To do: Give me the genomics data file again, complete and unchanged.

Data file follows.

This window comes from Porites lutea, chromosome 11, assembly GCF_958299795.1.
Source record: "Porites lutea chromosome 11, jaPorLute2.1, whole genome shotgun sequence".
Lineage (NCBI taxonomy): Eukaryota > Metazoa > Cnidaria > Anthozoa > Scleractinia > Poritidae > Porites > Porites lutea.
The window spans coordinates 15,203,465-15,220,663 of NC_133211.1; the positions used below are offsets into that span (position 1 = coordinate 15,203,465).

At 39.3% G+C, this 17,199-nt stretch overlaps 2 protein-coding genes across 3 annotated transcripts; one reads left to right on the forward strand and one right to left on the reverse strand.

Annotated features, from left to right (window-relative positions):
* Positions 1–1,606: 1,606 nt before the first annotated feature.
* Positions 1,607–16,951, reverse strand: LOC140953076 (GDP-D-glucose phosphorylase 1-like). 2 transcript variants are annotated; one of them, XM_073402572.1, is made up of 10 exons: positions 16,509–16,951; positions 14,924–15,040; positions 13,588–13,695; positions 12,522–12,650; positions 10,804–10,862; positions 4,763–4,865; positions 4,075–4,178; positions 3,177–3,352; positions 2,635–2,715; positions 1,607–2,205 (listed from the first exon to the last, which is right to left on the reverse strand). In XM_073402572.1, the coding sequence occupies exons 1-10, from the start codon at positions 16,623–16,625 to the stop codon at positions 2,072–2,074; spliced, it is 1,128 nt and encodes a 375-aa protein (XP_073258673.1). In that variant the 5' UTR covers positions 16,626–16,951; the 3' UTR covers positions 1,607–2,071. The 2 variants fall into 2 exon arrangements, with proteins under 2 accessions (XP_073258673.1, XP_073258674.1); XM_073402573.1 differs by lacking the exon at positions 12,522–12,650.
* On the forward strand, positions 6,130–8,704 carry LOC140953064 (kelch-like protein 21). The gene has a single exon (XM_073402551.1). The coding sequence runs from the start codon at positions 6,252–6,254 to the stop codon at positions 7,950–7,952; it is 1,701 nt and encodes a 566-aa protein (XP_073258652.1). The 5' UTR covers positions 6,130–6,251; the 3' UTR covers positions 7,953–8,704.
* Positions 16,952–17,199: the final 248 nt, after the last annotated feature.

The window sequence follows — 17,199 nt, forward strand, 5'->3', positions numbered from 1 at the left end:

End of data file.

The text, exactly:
This window comes from Porites lutea, chromosome 11, assembly GCF_958299795.1.
Source record: "Porites lutea chromosome 11, jaPorLute2.1, whole genome shotgun sequence".
Lineage (NCBI taxonomy): Eukaryota > Metazoa > Cnidaria > Anthozoa > Scleractinia > Poritidae > Porites > Porites lutea.
The window spans coordinates 15,203,465-15,220,663 of NC_133211.1; the positions used below are offsets into that span (position 1 = coordinate 15,203,465).

At 39.3% G+C, this 17,199-nt stretch overlaps 2 protein-coding genes across 3 annotated transcripts; one reads left to right on the forward strand and one right to left on the reverse strand.

Annotated features, from left to right (window-relative positions):
* Positions 1–1,606: 1,606 nt before the first annotated feature.
* Positions 1,607–16,951, reverse strand: LOC140953076 (GDP-D-glucose phosphorylase 1-like). 2 transcript variants are annotated; one of them, XM_073402572.1, is made up of 10 exons: positions 16,509–16,951; positions 14,924–15,040; positions 13,588–13,695; positions 12,522–12,650; positions 10,804–10,862; positions 4,763–4,865; positions 4,075–4,178; positions 3,177–3,352; positions 2,635–2,715; positions 1,607–2,205 (listed from the first exon to the last, which is right to left on the reverse strand). In XM_073402572.1, the coding sequence occupies exons 1-10, from the start codon at positions 16,623–16,625 to the stop codon at positions 2,072–2,074; spliced, it is 1,128 nt and encodes a 375-aa protein (XP_073258673.1). In that variant the 5' UTR covers positions 16,626–16,951; the 3' UTR covers positions 1,607–2,071. The 2 variants fall into 2 exon arrangements, with proteins under 2 accessions (XP_073258673.1, XP_073258674.1); XM_073402573.1 differs by lacking the exon at positions 12,522–12,650.
* On the forward strand, positions 6,130–8,704 carry LOC140953064 (kelch-like protein 21). The gene has a single exon (XM_073402551.1). The coding sequence runs from the start codon at positions 6,252–6,254 to the stop codon at positions 7,950–7,952; it is 1,701 nt and encodes a 566-aa protein (XP_073258652.1). The 5' UTR covers positions 6,130–6,251; the 3' UTR covers positions 7,953–8,704.
* Positions 16,952–17,199: the final 248 nt, after the last annotated feature.

The window sequence follows — 17,199 nt, forward strand, 5'->3', positions numbered from 1 at the left end: